What is your CO2 Number?
The more I try to educate myself as a concerned earthling, the more I find myself zeroing in on what we can call, for the sake of simplicity and viralocity,“the CO2 number.” “CO2 Number” is easier to remember and say than “carbon dioxide per million parts of atmosphere.”
For the centuries prior to the industrial revolution, the earth’s CO2 number generally hovered around 280. Last year in Alaska, the number hit 400 according to scientists at NOAA. The worldwide average continues to climb and may reach 400 by 2016.
NASA scientist James Hansen estimates, famously and controversially, that concentrations of CO2 higher than 350 parts per million (350 ppm) are hazardous to human civilization, increasing the statistical probability of life-threatening events and dangerous longer-term climate trends.
The bad news: We’ve already shot past 350. (At this writing, most the world has a dangerously elevated CO2 reading of nearly 390 and rising.)
The good news: Public awareness of the CO2 number is growing, maybe just in time for us to join the race to renewables and help avert global roasting.
Suggested meme: “Your planet’s temperature gauge is rising, and its engine light is on.”
Beyond safe levels, elevated carbon levels (think elevated cholesterol) threaten to set into motion a dangerous array of positive feedback loops or self-amplifying cycles in the global ecosystem, creating climate turbulence and other unpleasant things (e.g., global warming, increasing likelihood of hurricanes, flooding, drought and crop failure; melting ice and rising sea levels, submerging populated coastlines; thawing of the Siberian permafrost, releasing large soil deposits of greenhouse gases; an increase in water vapor and submerged CO2 rising from the oceans, causing further warming, etc.).
Fasten your seatbelts. It's going to be a bumpy ride aboard spaceship earth, as we go where no earthlings have gone before.
Let's personalize this. Do you know your own CO2 number ? It varies by latitude, and also seasonally (dipping as the greenery of spring absorbs carbon dioxide from the air, rising again in winter, to create an annual sawtooth effect). But if you’re like most people in the world, your typical CO2 number is getting up toward 390 and rising. You can look it up. (See the link above.)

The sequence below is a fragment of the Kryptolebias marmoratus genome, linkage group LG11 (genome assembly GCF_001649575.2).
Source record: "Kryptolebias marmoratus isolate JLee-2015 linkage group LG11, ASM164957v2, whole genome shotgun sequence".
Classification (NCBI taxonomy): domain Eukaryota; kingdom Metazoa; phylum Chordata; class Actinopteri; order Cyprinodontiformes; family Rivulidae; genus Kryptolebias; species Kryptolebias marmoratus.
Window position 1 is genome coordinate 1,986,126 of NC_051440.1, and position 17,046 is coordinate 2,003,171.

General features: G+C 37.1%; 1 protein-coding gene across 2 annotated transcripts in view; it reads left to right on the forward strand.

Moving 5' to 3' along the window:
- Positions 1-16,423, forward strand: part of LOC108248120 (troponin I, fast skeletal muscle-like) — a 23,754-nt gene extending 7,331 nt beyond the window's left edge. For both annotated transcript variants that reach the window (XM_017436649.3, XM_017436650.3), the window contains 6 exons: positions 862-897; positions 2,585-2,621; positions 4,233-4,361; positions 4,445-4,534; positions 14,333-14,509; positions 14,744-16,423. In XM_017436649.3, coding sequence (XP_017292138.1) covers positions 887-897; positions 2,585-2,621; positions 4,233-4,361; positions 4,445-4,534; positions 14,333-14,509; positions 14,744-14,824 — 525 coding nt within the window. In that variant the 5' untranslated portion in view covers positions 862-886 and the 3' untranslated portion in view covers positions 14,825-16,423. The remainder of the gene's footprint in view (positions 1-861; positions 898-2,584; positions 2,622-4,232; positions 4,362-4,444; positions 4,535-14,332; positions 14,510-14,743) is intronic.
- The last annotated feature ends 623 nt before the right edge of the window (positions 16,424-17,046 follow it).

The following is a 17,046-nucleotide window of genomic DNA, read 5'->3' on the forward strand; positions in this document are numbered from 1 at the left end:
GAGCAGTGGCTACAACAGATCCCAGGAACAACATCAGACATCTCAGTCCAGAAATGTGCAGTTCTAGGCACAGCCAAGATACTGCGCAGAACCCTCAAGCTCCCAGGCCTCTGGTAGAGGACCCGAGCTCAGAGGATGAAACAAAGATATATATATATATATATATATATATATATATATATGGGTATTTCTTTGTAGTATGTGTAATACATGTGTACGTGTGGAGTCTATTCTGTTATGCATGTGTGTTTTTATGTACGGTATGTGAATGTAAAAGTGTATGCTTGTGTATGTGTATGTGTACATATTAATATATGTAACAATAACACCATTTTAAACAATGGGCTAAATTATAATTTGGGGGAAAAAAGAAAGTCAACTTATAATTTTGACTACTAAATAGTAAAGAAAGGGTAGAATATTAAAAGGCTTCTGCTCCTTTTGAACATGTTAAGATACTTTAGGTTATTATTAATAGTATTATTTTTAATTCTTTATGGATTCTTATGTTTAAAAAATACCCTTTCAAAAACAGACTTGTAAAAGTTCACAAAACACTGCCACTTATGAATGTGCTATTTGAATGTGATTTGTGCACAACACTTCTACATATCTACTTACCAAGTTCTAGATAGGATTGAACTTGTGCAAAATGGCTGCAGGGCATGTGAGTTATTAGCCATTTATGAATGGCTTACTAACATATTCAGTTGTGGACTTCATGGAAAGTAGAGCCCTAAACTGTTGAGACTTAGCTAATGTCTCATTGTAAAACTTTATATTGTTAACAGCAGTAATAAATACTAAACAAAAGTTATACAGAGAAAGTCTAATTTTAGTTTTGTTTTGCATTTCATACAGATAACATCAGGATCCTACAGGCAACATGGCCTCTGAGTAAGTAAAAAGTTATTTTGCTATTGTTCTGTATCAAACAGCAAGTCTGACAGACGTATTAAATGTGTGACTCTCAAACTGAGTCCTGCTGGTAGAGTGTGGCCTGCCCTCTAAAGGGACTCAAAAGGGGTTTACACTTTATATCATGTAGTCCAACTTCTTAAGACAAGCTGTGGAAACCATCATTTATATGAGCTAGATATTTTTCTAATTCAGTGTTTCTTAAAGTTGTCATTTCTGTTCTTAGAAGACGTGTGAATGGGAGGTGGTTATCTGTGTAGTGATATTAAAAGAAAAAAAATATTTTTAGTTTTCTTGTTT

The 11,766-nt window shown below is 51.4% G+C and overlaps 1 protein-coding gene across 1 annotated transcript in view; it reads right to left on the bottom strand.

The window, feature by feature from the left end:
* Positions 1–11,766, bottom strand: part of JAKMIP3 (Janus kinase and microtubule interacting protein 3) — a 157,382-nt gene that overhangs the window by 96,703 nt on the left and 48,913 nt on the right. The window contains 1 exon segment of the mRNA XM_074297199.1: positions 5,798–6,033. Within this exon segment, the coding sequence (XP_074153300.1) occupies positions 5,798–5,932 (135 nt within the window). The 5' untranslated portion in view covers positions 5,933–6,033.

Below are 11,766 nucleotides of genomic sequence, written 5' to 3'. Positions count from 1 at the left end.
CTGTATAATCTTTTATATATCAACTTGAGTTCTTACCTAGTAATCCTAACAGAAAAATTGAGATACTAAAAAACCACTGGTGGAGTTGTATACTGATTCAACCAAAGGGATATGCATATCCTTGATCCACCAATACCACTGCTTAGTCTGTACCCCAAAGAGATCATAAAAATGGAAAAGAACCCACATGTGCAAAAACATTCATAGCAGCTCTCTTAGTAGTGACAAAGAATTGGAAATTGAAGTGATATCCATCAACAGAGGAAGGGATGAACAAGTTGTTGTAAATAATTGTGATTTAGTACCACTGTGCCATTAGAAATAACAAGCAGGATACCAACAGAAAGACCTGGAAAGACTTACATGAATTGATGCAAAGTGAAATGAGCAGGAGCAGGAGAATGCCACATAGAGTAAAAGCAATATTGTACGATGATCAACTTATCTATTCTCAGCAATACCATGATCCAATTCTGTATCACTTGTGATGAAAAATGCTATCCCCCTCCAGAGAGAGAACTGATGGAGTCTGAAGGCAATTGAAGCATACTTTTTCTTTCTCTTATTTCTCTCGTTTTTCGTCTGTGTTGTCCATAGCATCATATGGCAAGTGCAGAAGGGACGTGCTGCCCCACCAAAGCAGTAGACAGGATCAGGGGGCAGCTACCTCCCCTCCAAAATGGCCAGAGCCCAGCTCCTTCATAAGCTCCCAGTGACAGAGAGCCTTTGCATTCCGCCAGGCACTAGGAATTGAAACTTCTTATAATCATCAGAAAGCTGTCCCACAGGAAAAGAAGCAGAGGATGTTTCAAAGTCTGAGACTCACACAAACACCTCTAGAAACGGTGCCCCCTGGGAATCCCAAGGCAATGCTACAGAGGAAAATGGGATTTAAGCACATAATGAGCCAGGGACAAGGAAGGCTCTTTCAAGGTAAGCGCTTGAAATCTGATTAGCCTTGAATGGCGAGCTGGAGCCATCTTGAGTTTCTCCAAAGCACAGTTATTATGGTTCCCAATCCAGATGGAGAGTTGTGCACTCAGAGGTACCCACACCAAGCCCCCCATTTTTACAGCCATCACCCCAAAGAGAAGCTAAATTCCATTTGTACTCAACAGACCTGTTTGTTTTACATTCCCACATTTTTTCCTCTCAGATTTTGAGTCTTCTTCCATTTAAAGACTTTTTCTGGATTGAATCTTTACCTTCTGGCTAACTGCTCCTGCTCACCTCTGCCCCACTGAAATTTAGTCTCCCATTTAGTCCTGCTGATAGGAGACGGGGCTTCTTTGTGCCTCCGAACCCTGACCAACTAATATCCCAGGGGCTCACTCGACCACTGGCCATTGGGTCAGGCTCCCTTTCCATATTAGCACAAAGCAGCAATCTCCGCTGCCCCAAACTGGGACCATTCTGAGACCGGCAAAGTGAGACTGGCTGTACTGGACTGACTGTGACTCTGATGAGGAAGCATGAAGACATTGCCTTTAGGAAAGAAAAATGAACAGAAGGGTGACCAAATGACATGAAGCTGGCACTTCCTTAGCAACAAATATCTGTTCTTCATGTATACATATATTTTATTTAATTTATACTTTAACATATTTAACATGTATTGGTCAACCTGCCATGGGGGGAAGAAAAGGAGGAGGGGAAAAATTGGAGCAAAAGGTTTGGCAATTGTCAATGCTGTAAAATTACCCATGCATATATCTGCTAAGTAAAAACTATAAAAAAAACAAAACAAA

Once you know your carbon number (just say “about 390 and rising”), you are unofficially licensed to ask others whether they know theirs. (Hint: It’s the same as yours.)
For added fun, contact your local news sources and ask them to publicize your city’s CO2 number as a regular feature in their weather reports. Urge them to display the trend graphically. (Send them to the link above.)
Then hold your breath and wait for them to do it. In carbon-centric cities like mine, the rising concentration of CO2 in the atmosphere is the dinosaur in the living room. We'd rather just pretend it's not there.
Another crucial statistic – one I haven’t found yet but hope to find – concerns the proportion of the world’s resources now directed toward renewable energy research and development over time. It’s not enough to know our carbon numbers. We also need to know what we’re doing to replace carbon with renewable, sustainable energy.
I’ll bet these two numbers, examined together over time, will tell a revealing story. They’ll tell us how serious we are about leaving a habitable world to future generations, both near and distant.
So as ecologists continue to track the CO2 Number, I hope economists are busy tracking the RERD Number (Renewable Energy Research and Development, expressed in parts-per-million Global World Product). If reaching sustainability will require heroic investments in renewable R&D projects, then the sooner and more smartly we invest in such projects (e.g., see the MIT Energy Initiative), the sooner we may slow and perhaps eventually reverse atmospheric concentrations of CO2.
I ask you: In in this twilight of the carbon age, and the dying of the carbon dinosaurs, who could possibly oppose heroic investment in renewable energy R&D?
One way to think afresh about our world is to take stale catch phrases and invert them or give them unexpected twists, creating oddly familiar yet unexpectedly novel ways of thinking and talking. New constructions of this kind are called snowclones. Here are some pertinent examples.
We’ve all heard of “smart growth.” Start referring to suburban sprawl as “dumb growth.”
Refer to global warming as “turning up the oven,” “baking (or steaming) the nest,” or “boiling the frog.”
Around Christmas, start referring to the North Pole the “North Pool.”
Sport a bumper sticker that reads: “Earthlings on Board” or “Homo Sapiens on Board.”